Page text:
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Idaho Enterprise

War on Weeds—weeds are everybody’s problem

Photo courtesy of Steve Dewey, Utah State University,

THE ISSUE:  Dyer's woad 

 Dyer’s woad (Isatis tinctoria) is a biennial or short-lived perennial that is native to Europe. It was originally introduced into the U.S. as a source for making blue dye and for medicinal purposes.  It invades rights-of-way, rangelands, pastures, cropland, and other disturbed sites.  Its presence reduces forage and crop production. It has become a widespread problem especially in southeast Idaho. 

Dyer’s woad seedlings can establish in the spring or the fall. Seedlings that establish in the fall overwinter as rosettes and then bolt in the spring. Seedlings that establish in the spring will remain in the rosette stage until the following spring. After bolting dyer’s woad can grow up to 4 ft. tall. Its leaves are lance shaped, 1-7 inches long, bluish green in color, with a whitish midvein and slightly wavey margins.  It has distinct yellow, flat topped, clusters of flowers. Each flower has 4 petals. Seeds are housed inside brown-black oblong pods, each pod contains a single seed. A single plant can produce 85–500 seeds in a single year. Seeds can be transported easily on animals, clothing, and equipment. Dyer’s woad has a taproot that can be up to 1½ feet long.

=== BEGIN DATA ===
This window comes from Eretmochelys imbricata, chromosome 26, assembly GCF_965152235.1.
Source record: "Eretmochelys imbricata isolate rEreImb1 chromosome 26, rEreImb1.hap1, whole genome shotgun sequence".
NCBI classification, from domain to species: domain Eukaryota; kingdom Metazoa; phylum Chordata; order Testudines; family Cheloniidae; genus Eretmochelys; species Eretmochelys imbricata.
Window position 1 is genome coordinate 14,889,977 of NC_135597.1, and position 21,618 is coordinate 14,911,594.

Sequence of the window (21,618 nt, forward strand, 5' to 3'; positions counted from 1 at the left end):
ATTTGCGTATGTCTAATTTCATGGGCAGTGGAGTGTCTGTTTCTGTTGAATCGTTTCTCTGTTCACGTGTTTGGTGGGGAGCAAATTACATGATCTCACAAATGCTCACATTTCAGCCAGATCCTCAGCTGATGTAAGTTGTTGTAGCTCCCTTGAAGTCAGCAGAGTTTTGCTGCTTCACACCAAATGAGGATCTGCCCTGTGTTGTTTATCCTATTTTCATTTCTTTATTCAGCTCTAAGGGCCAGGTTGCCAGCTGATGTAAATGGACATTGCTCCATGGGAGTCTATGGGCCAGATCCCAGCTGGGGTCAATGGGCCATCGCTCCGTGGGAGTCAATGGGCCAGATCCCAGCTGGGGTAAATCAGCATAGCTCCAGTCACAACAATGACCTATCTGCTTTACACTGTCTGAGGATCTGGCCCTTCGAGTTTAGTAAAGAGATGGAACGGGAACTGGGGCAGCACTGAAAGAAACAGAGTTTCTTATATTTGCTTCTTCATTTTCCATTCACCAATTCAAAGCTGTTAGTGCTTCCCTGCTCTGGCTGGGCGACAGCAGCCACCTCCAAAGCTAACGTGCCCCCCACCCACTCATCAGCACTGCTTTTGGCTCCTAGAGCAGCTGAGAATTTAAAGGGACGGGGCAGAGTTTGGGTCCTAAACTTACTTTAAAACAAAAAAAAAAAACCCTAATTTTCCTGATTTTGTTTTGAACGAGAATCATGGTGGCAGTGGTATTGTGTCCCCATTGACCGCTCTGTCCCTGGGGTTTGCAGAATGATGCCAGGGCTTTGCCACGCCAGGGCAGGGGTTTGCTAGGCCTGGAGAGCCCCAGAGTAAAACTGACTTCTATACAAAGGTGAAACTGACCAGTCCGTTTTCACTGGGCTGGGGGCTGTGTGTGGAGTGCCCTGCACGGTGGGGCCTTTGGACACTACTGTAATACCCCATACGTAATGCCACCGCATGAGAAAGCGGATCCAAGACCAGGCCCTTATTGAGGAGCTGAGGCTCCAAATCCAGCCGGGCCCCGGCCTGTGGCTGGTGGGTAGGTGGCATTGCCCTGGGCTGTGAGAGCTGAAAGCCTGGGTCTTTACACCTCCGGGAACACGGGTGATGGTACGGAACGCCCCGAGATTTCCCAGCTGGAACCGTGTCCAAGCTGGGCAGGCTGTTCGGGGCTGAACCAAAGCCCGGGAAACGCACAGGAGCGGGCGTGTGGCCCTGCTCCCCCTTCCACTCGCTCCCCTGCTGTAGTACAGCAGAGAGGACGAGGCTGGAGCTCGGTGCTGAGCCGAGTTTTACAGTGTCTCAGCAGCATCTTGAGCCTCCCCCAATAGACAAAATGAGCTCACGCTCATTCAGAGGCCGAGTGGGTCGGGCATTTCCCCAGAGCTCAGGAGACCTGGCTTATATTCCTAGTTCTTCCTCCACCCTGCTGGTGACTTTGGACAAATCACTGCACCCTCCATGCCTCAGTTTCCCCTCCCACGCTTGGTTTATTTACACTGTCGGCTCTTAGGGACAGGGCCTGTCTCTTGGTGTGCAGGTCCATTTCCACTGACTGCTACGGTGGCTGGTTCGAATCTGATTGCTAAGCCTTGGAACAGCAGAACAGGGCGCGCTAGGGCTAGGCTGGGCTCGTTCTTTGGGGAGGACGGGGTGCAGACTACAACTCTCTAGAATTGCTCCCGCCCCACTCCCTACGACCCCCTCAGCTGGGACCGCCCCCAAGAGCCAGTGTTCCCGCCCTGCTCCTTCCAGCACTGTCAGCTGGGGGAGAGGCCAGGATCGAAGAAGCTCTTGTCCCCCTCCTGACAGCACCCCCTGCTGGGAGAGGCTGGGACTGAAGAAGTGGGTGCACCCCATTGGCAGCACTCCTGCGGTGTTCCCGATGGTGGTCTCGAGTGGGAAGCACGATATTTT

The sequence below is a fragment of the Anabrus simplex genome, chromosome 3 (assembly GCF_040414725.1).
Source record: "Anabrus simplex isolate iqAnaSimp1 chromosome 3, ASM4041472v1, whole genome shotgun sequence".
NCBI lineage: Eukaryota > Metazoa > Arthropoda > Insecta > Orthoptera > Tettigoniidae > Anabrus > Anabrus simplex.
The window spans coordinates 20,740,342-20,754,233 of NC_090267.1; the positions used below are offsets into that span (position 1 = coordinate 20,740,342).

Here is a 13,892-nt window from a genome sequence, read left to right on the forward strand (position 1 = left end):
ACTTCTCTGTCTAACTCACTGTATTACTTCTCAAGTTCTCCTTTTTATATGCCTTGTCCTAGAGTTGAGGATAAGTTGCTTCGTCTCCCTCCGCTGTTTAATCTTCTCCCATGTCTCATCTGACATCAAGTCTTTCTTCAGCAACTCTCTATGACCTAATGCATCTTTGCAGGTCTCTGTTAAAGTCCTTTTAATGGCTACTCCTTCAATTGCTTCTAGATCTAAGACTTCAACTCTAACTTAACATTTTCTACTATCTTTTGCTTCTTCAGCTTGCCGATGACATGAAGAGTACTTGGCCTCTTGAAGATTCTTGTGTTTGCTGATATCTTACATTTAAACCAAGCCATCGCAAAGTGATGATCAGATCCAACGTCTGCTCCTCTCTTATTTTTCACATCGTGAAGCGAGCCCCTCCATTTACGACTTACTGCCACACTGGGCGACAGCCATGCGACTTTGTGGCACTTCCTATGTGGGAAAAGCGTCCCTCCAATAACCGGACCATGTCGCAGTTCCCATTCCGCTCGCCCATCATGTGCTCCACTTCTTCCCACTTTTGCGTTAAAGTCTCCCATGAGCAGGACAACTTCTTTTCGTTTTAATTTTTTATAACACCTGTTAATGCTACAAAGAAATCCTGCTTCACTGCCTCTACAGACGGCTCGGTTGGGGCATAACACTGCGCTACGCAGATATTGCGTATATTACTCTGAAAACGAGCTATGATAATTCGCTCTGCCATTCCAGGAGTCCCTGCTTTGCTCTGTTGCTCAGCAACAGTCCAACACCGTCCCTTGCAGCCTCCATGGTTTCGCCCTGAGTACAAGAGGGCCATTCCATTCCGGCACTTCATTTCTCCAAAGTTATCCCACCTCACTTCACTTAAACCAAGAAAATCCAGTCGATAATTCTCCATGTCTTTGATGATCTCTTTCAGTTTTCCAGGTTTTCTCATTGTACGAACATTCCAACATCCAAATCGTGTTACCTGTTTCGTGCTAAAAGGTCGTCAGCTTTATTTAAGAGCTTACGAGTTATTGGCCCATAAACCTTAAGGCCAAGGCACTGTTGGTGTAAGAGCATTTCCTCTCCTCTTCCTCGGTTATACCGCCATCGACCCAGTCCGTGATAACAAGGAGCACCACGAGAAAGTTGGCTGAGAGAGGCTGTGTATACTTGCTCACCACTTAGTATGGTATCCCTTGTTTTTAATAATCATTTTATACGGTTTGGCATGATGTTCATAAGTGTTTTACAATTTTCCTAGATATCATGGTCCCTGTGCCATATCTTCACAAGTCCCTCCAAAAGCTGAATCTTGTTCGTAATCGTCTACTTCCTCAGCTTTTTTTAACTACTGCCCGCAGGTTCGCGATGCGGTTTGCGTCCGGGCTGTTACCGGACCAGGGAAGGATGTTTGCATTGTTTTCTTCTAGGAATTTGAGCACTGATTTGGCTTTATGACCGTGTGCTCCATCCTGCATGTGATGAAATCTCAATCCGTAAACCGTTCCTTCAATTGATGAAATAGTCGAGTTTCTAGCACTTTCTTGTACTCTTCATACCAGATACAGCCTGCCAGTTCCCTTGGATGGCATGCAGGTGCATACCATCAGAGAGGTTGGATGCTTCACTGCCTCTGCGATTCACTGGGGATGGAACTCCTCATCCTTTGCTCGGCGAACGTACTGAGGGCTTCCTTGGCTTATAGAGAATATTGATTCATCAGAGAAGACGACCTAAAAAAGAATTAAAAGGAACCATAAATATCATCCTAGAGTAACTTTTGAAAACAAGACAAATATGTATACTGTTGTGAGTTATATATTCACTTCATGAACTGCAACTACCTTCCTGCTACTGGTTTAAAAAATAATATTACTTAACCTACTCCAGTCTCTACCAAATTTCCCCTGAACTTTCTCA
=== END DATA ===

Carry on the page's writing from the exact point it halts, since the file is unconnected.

Integrated Pest Management (IPM) Options: 

• Prevention— Learn to identify this plant. Clean equipment after leaving an infested area. Do not transport unknown plant material. 

• Mechanical— Hand digging individual plants can be an effective method of control. Spring tillage and mowing prior to the production of seed can also be effective forms of control. 

• Cultural— Establish a healthy stand of beneficial plants that will compete with Dyer’s Woad. 

• Chemical— 2,4-D LV ester, aminocyclopyrachlor + chlorsulfuron (Perspective), chrlorsulfuron (Telar), imazapic (Plateau), metsulfuron (Escort and others) are herbicide active ingredients that can effectively control Dyer’s Woad. Always read and follow herbicide label directions! 

Justin Hatch, University of Idaho Extension Agriculture Educator in Caribou and Bear Lake Counties. 208-547-3205
[email protected]

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